They moved from Java/Guice/Solr to testing in Scala (as a way of trying the waters before adopting wholesale) and then incrementally replacing Java classes with equivalent Scala classes as they were amended. IntelliJ was used to replace Java with Scala on demand until the critical point had been passed, when a final walk-through of the code converted the remains to Scala.

Throughout this process, the existing Maven build performed the hybrid Java/Scala compilation, although once everything was fully transitioned they switched to SBT to avoid problems with the otherwise slow Scala compiler. They also highlighted an issue with SBT in that whenever a new version came out, they had to rev all of the existing infrastructure to deal with any binary incompatibilities the upgrade may have brought.

Since most of their work is compiled from source (and thus, relatively little in the way of shared Scala libraries) they were not often burned by the lack of backward compatibility; in addition, since each of their network components is in an isolated process, each micro-app effectively has its own classpath and doesn’t need to be consistent with the other apps that may be running at that time.

Finally, some other points; they don’t hire experienced Scala developers (mostly because of scarcity, but also because of price) – however, they do hire developers with the right attitude and passion who can then become proficient in Scala. In their case, they aren’t using functional programming aspects but mostly view Scala as a more compact Java, without the semi-colons and with automatically declared constructors.

Graham pointed people to Scala School as being an interesting set of exercises for those wishing to learn Scala, as well as their open-sourced components at GitHub, including the Open Platform data APIs available from

He concluded with a slide which values:

  • Clarity of intent over ceremonial abstraction
  • Architectural evolution over revolution
  • Craft over patterns
  • Passionate developers over turning the crank
  • Clarity over cleverness

The slides are available at slideshare:


The less said about LinkedIn, the better. They had a NoSQL and BigData talk which explained how they use a huge Oracle database at the back end, with Voldemort as a read-only cache sitting on top for common queries. Fortunately it finished about half an hour early so I was able to get some time back for more practical uses.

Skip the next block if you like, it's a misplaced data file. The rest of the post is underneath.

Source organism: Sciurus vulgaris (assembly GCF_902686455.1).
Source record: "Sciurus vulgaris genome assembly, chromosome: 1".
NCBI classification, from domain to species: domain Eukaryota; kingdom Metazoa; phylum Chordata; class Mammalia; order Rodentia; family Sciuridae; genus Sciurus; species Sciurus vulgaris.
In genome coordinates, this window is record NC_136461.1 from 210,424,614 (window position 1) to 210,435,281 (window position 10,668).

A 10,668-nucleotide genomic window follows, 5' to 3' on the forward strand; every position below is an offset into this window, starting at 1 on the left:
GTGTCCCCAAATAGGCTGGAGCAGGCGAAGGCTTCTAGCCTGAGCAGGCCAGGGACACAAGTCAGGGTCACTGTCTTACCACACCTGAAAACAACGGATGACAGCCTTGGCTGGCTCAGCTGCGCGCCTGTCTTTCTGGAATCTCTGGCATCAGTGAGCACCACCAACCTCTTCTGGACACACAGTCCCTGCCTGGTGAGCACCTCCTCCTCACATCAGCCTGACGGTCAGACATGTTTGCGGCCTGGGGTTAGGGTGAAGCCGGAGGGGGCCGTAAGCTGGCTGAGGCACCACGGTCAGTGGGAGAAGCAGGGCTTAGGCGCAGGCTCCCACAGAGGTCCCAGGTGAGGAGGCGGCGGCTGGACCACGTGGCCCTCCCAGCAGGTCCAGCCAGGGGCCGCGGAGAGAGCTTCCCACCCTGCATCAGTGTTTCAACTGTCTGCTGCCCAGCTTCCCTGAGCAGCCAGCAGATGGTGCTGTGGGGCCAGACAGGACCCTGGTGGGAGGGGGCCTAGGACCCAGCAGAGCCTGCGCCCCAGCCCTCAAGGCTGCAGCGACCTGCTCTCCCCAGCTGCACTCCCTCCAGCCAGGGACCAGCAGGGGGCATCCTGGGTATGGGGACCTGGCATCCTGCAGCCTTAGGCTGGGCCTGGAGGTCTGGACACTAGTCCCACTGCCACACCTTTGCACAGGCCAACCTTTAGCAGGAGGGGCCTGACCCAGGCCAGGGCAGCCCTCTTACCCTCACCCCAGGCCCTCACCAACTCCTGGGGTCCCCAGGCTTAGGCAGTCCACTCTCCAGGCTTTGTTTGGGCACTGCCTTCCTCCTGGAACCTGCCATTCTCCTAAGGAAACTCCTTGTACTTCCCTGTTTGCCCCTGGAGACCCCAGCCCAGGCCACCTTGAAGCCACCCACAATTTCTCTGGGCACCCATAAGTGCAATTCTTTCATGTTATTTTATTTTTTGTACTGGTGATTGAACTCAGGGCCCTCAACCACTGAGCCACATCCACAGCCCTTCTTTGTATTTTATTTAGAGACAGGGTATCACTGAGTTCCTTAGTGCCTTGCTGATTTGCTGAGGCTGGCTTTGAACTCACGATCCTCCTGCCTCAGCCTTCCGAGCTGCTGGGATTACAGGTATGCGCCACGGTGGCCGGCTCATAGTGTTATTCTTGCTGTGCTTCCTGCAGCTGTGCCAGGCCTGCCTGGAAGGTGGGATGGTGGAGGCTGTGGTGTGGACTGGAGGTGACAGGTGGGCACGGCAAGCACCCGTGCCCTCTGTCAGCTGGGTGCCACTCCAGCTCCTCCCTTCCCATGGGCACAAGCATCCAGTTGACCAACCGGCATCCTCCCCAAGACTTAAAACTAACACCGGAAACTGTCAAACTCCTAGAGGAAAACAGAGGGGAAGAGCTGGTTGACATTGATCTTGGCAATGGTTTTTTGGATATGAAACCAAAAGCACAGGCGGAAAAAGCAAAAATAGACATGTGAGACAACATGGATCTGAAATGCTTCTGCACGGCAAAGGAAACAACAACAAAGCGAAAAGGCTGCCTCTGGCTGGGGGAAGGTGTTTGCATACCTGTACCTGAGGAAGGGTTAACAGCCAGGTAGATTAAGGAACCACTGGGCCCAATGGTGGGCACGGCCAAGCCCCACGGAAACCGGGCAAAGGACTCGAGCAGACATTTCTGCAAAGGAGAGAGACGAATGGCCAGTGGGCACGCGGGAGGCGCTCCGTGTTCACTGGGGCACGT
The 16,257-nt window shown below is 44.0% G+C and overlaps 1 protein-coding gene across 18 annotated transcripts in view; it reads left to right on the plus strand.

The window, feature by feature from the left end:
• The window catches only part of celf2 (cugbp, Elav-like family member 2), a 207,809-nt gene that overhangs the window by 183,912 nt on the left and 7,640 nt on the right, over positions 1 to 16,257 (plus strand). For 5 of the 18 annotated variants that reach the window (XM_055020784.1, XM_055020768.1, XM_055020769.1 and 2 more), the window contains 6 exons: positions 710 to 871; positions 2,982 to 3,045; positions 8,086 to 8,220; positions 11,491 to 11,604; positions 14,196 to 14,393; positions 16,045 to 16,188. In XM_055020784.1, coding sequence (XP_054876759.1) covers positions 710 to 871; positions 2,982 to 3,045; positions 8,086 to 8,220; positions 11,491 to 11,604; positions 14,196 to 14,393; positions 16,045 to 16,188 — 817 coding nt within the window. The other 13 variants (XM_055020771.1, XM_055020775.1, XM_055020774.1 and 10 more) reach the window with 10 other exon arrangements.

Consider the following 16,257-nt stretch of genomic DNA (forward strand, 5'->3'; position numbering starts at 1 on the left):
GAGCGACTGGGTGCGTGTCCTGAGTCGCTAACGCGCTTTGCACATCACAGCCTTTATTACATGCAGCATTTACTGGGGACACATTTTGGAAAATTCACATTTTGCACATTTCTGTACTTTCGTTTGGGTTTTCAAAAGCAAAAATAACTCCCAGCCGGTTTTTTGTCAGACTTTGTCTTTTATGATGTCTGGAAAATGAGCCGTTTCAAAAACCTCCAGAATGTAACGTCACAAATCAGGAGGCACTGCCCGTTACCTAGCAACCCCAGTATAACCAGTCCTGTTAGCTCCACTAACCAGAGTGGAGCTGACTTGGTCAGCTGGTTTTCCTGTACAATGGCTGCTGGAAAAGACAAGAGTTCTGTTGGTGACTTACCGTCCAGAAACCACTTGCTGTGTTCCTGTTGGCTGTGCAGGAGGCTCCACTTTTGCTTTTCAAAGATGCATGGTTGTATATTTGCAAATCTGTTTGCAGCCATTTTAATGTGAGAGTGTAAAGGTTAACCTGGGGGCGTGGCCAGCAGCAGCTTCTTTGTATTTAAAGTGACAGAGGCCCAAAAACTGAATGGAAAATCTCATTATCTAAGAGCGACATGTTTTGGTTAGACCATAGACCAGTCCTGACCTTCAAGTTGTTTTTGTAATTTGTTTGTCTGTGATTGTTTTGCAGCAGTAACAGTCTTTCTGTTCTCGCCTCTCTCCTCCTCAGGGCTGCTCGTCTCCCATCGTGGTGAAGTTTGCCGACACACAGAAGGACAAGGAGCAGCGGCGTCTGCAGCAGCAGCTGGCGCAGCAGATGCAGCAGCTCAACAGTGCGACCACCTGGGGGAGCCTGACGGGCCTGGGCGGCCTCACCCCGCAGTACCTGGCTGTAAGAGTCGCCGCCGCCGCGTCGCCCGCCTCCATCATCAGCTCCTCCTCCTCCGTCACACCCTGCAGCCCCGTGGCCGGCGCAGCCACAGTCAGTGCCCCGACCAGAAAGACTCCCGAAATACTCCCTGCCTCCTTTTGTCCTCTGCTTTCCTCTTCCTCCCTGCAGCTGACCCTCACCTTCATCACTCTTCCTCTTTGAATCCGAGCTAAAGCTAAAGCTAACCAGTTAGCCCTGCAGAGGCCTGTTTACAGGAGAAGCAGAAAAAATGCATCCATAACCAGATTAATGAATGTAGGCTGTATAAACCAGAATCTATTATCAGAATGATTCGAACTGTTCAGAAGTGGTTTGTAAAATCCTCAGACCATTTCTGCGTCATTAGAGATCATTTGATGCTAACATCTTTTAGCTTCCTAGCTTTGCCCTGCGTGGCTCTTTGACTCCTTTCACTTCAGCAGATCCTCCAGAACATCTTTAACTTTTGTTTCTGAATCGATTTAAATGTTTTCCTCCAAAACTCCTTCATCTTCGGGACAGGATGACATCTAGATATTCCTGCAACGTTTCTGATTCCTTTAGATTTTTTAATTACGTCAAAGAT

NoSQL and Grids

The final talk was by John Davies on grids, and how much of the finance industry has been doing this with utilities like GemFire, Terracotta, Gigaspaces and Coherence. His point was that SQL is very well suited for some tasks (like batch processing tabular data) but that it struggles with some of the more hierarchical data; and that SQL as a language isn’t that bad, but rather the uses to which it is put.

As an example, he showed a Java NIO Grep example which was performing a filter of CSV records whose 7th field was Think; on a standard developer laptop, it buckled at 100m data files and took 1.2s to process; but on a 1G data file, the Unix command cut -d ',' -f 7 | grep Think performed the same search in under a second.

He highlighted the uses to which grid computing is put; either as a large distributed memory cache (thereby taking a lot of memory distributed over many machines) or as a large compute farm (thereby taking a lot of CPU distributed over many machines). He also observed that invariably it’s easier to spin up a new VM to acquire this (possibly returning it when it’s not being used) than it is to go through the procurement process to acquire new hardware.


This has been my third QCon in London, and it’s getting bigger and better each year. Part of the attraction of QCon over other kinds of conferences is the diversity of the presentations over what might be seen in a language-specific or tool-specific conference. It’s possible to see a presentation on hard-core Java, go to a presentation on the Lambda calculus followed by an agile development process and round of the day with how a startup handles high volumes of data or adapts their working practices around the happiness of their employees. There isn’t another tech conference like it, and if you’ve been following the #qconlondon hashtag then you’ll have a feeling of what it’s like to be there too. See you next year!